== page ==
# Bee-Bots: Lesson 1

Get Started. It's Free Bee-Bots: Lesson 1 ## 1. Topic/Theme

### 1.1. Technology: Bee-Bots

1.1.1. I used Bee-Bots, including the physical Bee-Bots and the application as a theme for all 5 lessons to teach a variety of curriculum links

1.1.2. Lesson 1 is an introduction to Bee-Bot and is an experiential lesson to get students familiar with using Bee-Bots

## 2. Focus Questions

2.1.1. What do you think Bee-Bots do? Why do you think that?

2.2.1. What is an algorithm?

2.2.2. Is there another word or phrase we would use to describe an algorithm?

2.2.3. What is this plan of steps called? (alrogithm)

2.2.4. •Was it the algorithm that had a bug or did we make a mistake when we programmed it? (Debugging)

2.3.1. What is a half turn? What does it look like?

2.3.2. What is a quarter turn? What does it look like?

2.3.3. Where else do we see/hear half/quarter? (clocks) - half past, quarter past - looking at hands

### 2.4. Reflecting

2.4.1. What worked? What didn't? Why didn't it?

2.4.2. What is an algorithm?

2.4.3. What does programming/coding mean? What is debugging?

### 3.1. Technologies

3.1.1. Explanation: As this is a technologies based lesson, the main focus is on using the Bee-Bot robots as a technology to teach students the basics of how to code and create algorithms

### 3.2. Mathematics

3.2.1. Explanation: Mathematics is the key STEM link in this lesson, where students are learning to describe and identify quarter and half turns as done by the Bee-Bot robots

## 4. Allignment with Australian Curriculum: YEAR 2

### 4.1. Technologies: Digital technologies

4.1.1. Follow, describe and represent a sequence of steps and decisions (algorithms) needed to solve simple problems (ACTDIP004)

### 4.2. Mathematics Curriculum

4.2.1. Identify and describe half and quarter turns (ACMMG046)

## 5. Materials Required/Supporting Information

### 5.1. Bee-Bot robots

5.1.1. One to model to the class & one for each group

5.1.2. Information about Bee-Bots (Blog Post)

5.1.3. Video on using Bee-Bots

### 5.5. Command cards for each group

5.5.1. Printable command cards

## 6. The Lesson: Steps

### 6.1. Introduction

6.1.1. Get students all on the mat and begin to give instructions, e.g. stand up, sit down, take 2 steps forward, turn to the right

6.1.2. Explain to students that the set of instructions just given to them in called an algorithm – explain that algorithms are important because they show us what to do and how to make things happen

6.1.3. Think Pair Share: Turn to a partner and is whisper voices tell what an algorithm is, then teacher call on to share to the class

6.1.4. Explain purpose of the lesson: use algorithms to write a series of instructions (called programs)

6.1.5. Introduce Bee-Bots: Robots that remember algorithms and that move how we tell them to

6.1.6. Show students’ the buttons to the Bee-Bots – ask what they think they do

## 7. The Lesson: Body

### 7.1. Body

7.1.1. • Explicitly show students what Bee-Bots do – explain buttons and what they do, and what flashing eyes mean

7.1.1.1. Link here to half and quarter turns, what they would look like and how to do them – model and practice as a whole class

7.1.2. • Get students to stand up (as in beginning) and pretend they are Bee-Bots: teacher will give instructions like the commands to Bee-Bots (using forward, backward, quarter turn left/right etc.) and students follow them (pretend they are the Bee-Bots and “flash” or “beep” at each step)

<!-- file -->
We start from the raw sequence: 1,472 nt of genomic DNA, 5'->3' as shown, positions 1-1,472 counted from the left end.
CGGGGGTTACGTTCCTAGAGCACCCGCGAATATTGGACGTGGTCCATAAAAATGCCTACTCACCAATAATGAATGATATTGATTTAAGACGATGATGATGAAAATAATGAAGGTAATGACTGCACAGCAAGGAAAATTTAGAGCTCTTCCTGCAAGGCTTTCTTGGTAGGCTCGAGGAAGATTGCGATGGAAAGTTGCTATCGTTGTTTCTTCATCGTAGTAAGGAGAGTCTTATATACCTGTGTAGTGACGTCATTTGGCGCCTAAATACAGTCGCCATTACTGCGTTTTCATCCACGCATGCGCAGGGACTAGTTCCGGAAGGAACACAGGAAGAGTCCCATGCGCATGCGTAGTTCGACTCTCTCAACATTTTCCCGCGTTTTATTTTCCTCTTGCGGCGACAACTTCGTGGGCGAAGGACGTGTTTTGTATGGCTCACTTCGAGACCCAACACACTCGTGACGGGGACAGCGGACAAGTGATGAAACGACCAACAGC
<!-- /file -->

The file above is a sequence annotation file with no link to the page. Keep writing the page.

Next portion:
7.1.3. • Get students in semi-circle on the mat with individual whiteboards • Model: Put start and end cards on 2 locations on Bee-Bot grid in the middle of the semi-circle, and show students how to plan an algorithm to move from start to end with command cards

7.1.4. • Get students to all copy down the algorithm onto whiteboards to follow along

7.1.5. • Hit GO and see if Bee-Bot reached location – if make mistake, see focus question (debugging) • Move start and end tiles to new location on grid

7.1.6. • Get students working in pairs to come up with their own algorithm on individual whiteboards on how to get Bee-Bot from start to end -> test students algorithms as a whole class (put on whiteboard with magnetic command cards) – focus here is on practicing using the Bee-Bot, not necessarily getting the algorithms right

7.1.7. • Test students algorithms as whole class • Give students opportunity for students to ‘debug’ • Point out how there are sometimes more than one way to reach the end (to find a solution) and as long as they get to the end, they’re correct

7.1.8. • Get students in threes with a Bee-Bot per group. Get students to nominate themselves 1, 2 or 3, and designate roles to each number: one the challenge setter, one the algorithm writer and one the programmer • Give each group command cards, start and end cards, and a 4x4 grid – take one whiteboard and marker with them

7.1.9. • Explain task: Have different hat/lanyard for each role

7.1.9.1. ­ The challenge setter places the start and end cards.

7.1.9.2. ­ The algorithm writer works out the algorithm using program cards if needed – peers can offer guidance

7.1.9.3. ­ The programmer programs the Bee-Bot using the algorithm

7.1.9.4. ­ They all check the result, helping each other to change the algorithm and re-program as needed. (Debugging)

7.1.9.5. ­ Then change roles (and hats/lanyards). Repeat until each student has had a turn in each role.

7.1.10. • Get students to turn to partner and explain task in whisper voices – then teacher call on students to explain task back to them – once students all understand, begin task. • Teacher walk around and assess students developing understanding with checklist and anecdotal notes

## 8. The Lesson: Conclusion & Reflection

### 8.1. Conclusion

8.1.1. • Get students to share their experiences, what worked and what didn’t

8.1.2. • Recap key terminology

8.1.3. • Students share what they enjoyed most